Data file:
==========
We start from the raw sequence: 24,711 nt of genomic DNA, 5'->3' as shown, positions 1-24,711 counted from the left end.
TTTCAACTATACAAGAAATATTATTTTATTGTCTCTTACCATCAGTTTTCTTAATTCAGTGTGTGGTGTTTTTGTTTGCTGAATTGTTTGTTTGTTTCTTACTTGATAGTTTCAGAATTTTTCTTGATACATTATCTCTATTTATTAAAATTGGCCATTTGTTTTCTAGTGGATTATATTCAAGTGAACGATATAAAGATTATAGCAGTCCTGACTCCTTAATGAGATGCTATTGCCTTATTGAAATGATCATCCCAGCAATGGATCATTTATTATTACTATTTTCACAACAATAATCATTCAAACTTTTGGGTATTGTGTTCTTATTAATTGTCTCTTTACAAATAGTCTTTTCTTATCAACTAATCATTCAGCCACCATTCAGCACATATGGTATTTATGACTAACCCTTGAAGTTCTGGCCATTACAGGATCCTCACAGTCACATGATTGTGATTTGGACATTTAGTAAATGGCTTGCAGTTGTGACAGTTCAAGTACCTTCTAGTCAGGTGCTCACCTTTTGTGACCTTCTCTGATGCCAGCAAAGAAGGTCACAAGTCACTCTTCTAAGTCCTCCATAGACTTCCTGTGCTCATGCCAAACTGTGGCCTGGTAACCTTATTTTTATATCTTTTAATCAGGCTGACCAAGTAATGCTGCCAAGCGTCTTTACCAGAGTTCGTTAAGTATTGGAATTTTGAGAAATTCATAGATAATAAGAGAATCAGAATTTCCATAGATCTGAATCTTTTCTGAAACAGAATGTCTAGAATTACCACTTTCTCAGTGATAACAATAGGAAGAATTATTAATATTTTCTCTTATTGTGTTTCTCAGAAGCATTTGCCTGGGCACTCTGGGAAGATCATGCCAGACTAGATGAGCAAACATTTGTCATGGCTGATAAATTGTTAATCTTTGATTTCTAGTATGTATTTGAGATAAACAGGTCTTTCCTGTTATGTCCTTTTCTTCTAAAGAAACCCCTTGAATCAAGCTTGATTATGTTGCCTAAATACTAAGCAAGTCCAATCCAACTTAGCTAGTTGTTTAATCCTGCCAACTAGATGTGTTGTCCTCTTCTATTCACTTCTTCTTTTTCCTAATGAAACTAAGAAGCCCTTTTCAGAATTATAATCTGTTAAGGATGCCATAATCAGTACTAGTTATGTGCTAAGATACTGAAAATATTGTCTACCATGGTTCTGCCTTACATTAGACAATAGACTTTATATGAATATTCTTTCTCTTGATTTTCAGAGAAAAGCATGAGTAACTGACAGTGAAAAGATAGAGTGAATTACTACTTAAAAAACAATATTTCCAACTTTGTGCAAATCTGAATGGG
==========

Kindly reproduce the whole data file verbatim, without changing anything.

We start from the raw sequence: 24,711 nt of genomic DNA, 5'->3' as shown, positions 1-24,711 counted from the left end.
TTTCAACTATACAAGAAATATTATTTTATTGTCTCTTACCATCAGTTTTCTTAATTCAGTGTGTGGTGTTTTTGTTTGCTGAATTGTTTGTTTGTTTCTTACTTGATAGTTTCAGAATTTTTCTTGATACATTATCTCTATTTATTAAAATTGGCCATTTGTTTTCTAGTGGATTATATTCAAGTGAACGATATAAAGATTATAGCAGTCCTGACTCCTTAATGAGATGCTATTGCCTTATTGAAATGATCATCCCAGCAATGGATCATTTATTATTACTATTTTCACAACAATAATCATTCAAACTTTTGGGTATTGTGTTCTTATTAATTGTCTCTTTACAAATAGTCTTTTCTTATCAACTAATCATTCAGCCACCATTCAGCACATATGGTATTTATGACTAACCCTTGAAGTTCTGGCCATTACAGGATCCTCACAGTCACATGATTGTGATTTGGACATTTAGTAAATGGCTTGCAGTTGTGACAGTTCAAGTACCTTCTAGTCAGGTGCTCACCTTTTGTGACCTTCTCTGATGCCAGCAAAGAAGGTCACAAGTCACTCTTCTAAGTCCTCCATAGACTTCCTGTGCTCATGCCAAACTGTGGCCTGGTAACCTTATTTTTATATCTTTTAATCAGGCTGACCAAGTAATGCTGCCAAGCGTCTTTACCAGAGTTCGTTAAGTATTGGAATTTTGAGAAATTCATAGATAATAAGAGAATCAGAATTTCCATAGATCTGAATCTTTTCTGAAACAGAATGTCTAGAATTACCACTTTCTCAGTGATAACAATAGGAAGAATTATTAATATTTTCTCTTATTGTGTTTCTCAGAAGCATTTGCCTGGGCACTCTGGGAAGATCATGCCAGACTAGATGAGCAAACATTTGTCATGGCTGATAAATTGTTAATCTTTGATTTCTAGTATGTATTTGAGATAAACAGGTCTTTCCTGTTATGTCCTTTTCTTCTAAAGAAACCCCTTGAATCAAGCTTGATTATGTTGCCTAAATACTAAGCAAGTCCAATCCAACTTAGCTAGTTGTTTAATCCTGCCAACTAGATGTGTTGTCCTCTTCTATTCACTTCTTCTTTTTCCTAATGAAACTAAGAAGCCCTTTTCAGAATTATAATCTGTTAAGGATGCCATAATCAGTACTAGTTATGTGCTAAGATACTGAAAATATTGTCTACCATGGTTCTGCCTTACATTAGACAATAGACTTTATATGAATATTCTTTCTCTTGATTTTCAGAGAAAAGCATGAGTAACTGACAGTGAAAAGATAGAGTGAATTACTACTTAAAAAACAATATTTCCAACTTTGTGCAAATCTGAATGGG